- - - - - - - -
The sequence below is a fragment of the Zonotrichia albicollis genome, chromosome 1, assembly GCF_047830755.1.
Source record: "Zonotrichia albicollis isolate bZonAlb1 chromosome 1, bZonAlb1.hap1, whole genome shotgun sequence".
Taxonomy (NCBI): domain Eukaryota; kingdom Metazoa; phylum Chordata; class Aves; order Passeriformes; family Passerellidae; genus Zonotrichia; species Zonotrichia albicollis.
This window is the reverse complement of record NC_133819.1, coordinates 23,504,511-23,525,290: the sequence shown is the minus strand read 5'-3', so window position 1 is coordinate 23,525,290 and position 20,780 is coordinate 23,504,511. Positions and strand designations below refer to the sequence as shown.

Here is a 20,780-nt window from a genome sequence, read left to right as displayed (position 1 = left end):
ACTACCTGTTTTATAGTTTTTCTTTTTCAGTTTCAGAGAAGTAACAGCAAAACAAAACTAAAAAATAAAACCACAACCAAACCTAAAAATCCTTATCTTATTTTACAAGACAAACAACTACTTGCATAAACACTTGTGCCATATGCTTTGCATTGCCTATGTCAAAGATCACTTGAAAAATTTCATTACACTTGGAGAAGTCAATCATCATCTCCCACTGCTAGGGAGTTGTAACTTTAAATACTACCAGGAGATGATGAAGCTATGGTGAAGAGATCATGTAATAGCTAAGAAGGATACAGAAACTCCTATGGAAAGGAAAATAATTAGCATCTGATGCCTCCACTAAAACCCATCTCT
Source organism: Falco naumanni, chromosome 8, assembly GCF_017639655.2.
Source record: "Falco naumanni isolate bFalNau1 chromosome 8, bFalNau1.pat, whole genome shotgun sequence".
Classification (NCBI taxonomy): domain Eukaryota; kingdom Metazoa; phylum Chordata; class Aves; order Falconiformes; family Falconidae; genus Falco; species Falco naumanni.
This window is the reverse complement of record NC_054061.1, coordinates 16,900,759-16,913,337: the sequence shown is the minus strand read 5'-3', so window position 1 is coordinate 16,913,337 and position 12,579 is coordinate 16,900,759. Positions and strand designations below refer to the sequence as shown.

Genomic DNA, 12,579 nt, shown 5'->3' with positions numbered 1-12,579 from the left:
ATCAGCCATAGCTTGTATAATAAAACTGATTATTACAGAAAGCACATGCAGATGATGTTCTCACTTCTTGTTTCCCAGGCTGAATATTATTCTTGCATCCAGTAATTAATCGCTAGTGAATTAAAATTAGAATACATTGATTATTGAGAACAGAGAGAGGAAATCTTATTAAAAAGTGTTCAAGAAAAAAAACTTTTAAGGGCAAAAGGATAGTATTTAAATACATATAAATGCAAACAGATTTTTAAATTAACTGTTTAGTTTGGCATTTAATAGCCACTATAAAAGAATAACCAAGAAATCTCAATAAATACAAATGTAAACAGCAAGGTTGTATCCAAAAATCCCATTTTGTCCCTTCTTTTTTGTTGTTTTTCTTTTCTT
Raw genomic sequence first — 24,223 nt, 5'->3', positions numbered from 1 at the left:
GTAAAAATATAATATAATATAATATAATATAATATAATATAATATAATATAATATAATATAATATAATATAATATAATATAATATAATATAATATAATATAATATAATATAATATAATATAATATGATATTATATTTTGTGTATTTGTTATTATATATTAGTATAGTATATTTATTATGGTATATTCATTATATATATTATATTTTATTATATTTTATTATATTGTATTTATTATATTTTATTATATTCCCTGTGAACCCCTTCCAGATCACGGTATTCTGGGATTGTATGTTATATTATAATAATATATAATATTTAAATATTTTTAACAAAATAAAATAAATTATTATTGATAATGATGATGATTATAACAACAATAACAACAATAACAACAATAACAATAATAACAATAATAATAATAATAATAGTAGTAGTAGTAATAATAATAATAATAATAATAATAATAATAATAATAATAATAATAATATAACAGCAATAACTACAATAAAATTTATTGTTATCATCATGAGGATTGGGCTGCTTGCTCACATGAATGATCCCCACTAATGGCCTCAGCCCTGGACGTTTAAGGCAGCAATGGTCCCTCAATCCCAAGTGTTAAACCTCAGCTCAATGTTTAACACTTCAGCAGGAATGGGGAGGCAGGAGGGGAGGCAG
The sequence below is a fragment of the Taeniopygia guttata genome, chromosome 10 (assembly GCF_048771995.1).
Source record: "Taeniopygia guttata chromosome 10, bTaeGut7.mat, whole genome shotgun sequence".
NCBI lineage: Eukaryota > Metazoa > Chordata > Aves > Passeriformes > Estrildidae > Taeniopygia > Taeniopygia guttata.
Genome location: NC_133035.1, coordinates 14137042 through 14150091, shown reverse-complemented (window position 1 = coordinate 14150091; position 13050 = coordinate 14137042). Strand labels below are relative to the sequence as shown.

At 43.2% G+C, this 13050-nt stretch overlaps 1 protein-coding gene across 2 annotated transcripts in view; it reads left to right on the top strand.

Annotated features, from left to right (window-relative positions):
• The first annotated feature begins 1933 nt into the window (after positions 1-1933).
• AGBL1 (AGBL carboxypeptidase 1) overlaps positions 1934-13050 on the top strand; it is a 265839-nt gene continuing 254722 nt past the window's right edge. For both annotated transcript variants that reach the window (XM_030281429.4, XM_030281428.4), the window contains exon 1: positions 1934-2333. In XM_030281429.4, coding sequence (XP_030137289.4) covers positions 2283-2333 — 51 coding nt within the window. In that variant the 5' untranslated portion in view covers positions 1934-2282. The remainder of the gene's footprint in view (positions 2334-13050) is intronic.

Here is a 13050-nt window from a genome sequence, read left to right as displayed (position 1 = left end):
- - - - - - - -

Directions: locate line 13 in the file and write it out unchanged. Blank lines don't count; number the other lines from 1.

Raw genomic sequence first — 24,223 nt, 5'->3', positions numbered from 1 at the left: